Deep Fried.

Snackbar Break.
Snackbar Break.

Any self-respecting Southerner knows the importance of fried food. If there’s not at least one deep-fried, deliciously golden brown item on your plate at a family gathering, there’s a problem. The first kitchen appliance I learned to use by myself was the deep fryer, and the first thing I learned to cook for myself was fried okra (freezer section, not from scratch, duh). That was conveniently my favorite food – and still is.

The only thing I knew about Dutch food prior to 2014 was mayonnaise. I had heard disgusting rumors that mayonnaise was the (unofficial) favorite ‘food’ of the Dutch. Anyone  who has had food-related contact with me in the last 20 years is aware of my irrational aversion to mayonnaise. I not only go out of my way to make sure no mayonnaise touches my plate, I also encourage others to opt for mustard, ketchup, butter, even relish if circumstances allow. I went so far as to tell my French host family during my summer abroad that I had two allergies: tuna and mayonnaise. Lies. But how else are you to make sure it doesn’t show up on your plate? I’m annoying, I know.

Well, unfortunately it’s true. The Dutch love mayonnaise. They add it to EVERYTHING. There’s a whole refrigerated section at the store for weird mayonnaise-based dips and spreads. And it’s disrespectfully close to the cheese section which I frequent, um, every day. I shudder each time those shelves catch my eye, thinking of nightmarish scenarios in which I’m forced to taste test each item. The most sinful act of all, though, is dipping their delicious frietjes (fries) in mayonnaise. If I don’t want to get a plate of fries smothered in mayonnaise, I have to order frietjes zonder (fries without) or frietjes met ketchup. This is by far the most important thing I’ve learned here.

With that said, the Dutch do have a veritable smorgasbord of fried snacks and goodies that more than make up for their love of the fattiest condiment. These fried goodies can be found and consumed in large quantities at a magical place called a Snackbar. Yes, it’s as wonderful as it sounds. Snackbars are similar to Dairy Queens or those little, old-timey drive-ins you see on back-road highways across America. Ice cream cones, french fries, and pimply teenagers in droves. In Baarn alone, there are at least 6 Snackbars that I can name. TROUBLE.

Snackbar Highlights

Berenklauw – Displayed on the right plate in the photo above, a berenklauw (literally translates as ‘bear claw’) is a sliced meatball with sliced onion sandwiched between each layer. The snack is assembled on a stick then deep-fried and smothered in peanut sauce. This is a nod to the Indonesian food culture that is omnipresent throughout the Netherlands.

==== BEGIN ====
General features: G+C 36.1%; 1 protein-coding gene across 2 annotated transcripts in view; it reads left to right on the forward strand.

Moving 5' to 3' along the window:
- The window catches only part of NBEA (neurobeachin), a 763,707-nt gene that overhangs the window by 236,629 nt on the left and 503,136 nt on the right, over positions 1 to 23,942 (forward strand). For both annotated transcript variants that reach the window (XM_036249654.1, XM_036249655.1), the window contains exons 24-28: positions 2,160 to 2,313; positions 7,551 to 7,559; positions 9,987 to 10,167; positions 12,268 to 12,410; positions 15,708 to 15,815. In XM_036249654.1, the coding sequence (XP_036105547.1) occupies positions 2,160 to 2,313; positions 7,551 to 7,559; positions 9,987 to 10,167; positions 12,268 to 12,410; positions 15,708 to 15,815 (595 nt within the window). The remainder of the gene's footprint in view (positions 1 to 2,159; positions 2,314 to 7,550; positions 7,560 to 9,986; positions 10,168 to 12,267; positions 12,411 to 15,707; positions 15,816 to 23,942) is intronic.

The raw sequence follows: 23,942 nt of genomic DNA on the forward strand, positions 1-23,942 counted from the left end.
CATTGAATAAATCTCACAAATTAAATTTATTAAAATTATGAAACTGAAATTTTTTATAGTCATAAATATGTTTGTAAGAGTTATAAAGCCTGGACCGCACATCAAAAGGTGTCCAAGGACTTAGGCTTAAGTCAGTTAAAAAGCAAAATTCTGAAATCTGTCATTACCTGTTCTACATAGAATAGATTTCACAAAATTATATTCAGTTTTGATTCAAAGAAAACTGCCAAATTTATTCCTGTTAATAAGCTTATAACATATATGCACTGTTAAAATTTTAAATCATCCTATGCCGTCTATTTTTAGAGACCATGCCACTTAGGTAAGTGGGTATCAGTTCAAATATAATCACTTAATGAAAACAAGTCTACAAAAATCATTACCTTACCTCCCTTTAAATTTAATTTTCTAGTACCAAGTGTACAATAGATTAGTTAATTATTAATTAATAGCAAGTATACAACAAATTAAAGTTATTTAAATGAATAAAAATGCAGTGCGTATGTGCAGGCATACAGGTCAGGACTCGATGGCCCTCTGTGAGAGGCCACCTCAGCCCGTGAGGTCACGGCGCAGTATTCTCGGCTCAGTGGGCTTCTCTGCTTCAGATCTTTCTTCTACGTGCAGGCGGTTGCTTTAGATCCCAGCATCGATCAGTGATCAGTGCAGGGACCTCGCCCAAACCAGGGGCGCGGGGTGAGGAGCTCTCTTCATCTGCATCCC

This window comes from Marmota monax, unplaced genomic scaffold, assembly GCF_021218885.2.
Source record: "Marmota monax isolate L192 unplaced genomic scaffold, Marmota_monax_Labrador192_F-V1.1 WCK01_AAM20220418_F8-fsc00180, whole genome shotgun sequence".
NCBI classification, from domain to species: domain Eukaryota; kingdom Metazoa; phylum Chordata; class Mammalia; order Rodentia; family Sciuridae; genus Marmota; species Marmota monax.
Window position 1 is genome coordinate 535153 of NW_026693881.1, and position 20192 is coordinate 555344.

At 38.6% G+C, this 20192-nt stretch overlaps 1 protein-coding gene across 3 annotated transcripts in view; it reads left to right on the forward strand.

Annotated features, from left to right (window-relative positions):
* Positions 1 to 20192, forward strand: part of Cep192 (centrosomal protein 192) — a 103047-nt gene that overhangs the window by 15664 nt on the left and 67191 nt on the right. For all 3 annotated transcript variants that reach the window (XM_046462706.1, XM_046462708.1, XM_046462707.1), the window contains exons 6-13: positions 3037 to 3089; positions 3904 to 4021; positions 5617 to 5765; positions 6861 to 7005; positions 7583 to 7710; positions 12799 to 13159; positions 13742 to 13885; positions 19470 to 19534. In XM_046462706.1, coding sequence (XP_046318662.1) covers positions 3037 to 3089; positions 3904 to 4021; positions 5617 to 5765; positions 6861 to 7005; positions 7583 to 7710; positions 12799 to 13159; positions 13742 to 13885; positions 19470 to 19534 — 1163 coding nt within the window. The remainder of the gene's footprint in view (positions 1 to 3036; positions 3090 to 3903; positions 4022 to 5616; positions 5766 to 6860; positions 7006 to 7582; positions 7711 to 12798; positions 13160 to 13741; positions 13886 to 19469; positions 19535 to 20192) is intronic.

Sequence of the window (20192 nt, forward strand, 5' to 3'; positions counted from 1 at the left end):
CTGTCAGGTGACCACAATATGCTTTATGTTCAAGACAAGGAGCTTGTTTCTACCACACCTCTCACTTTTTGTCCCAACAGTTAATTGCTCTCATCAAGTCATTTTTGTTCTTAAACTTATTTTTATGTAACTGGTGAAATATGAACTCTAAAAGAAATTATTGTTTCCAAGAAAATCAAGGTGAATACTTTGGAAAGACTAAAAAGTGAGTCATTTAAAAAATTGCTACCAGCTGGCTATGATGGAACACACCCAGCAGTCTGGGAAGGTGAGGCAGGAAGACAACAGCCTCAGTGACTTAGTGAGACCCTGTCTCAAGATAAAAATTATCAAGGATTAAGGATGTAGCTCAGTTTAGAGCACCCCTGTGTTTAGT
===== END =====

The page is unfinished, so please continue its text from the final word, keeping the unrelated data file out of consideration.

Bitterballen – Arguably the most popular of the fried food array. These are little fried balls filled with gooey meat gravy. Sounds sketchy, but they’re totally tasty and present at any legitimate social gathering. They’re on every single menu I’ve seen. No, I’m not exaggerating.

Frietjes/Patates – French Fries need no introduction, yo. And these are pretty damn respectable, if you ask me. And somehow the ketchup here is superior to American ketchups. It’s more tangy, and I’m all about the tang.

Kaassoufflé – Be still, my heart. A thin dough wrap is stuffed with cheese, breaded and deep-fried. For the record, I think I would have made an excellent addition to this kaassoufflétest jury.

Kaastengels – Basically cheese sticks. But these aren’t just your run-of-the-mill mozzarella sticks. They’re like tiny cheese-filled, crispy egg rolls. The star of the show as far as I’m concerned.

But don’t get them confused with kaasstengels, also delicious but completely different. These are more like cheese straws.

Kroketten – Think Bitterballen but bigger and longer. Surprisingly good plunked down on bread with mustard and made into a sandwich.

Last but certainly not least – Oliebollen – the delightful little balls that make an appearance in the last two months of the year. The closest thing I can liken these to is funnel cakes. It’s similar to a ball of funnel cake dough (as is or with raisins or apples added) that is deep-fried then dusted with powdered sugar. Addictive. A must-have at New Years gatherings. Unfortunately these are not typically found at Snackbars. Gotta keep the holiday-exclusive hype alive.

As you can see, I sped through my little fried food photo shoot because I simply couldn’t wait to eat the props. Food isn’t meant to be photographed; it’s meant to be devoured piping hot.

I know I’m not alone in my love for all things fried. What’s your favorite fried food?

Eet smakelijk!

xo,

R

PS…But wait, there’s more! As one post could simply not do justice to the plethora of fried goodness in this country, this will be Part 1 in a Fried Food Series. Off to do more research!

 

2 thoughts on “Deep Fried.

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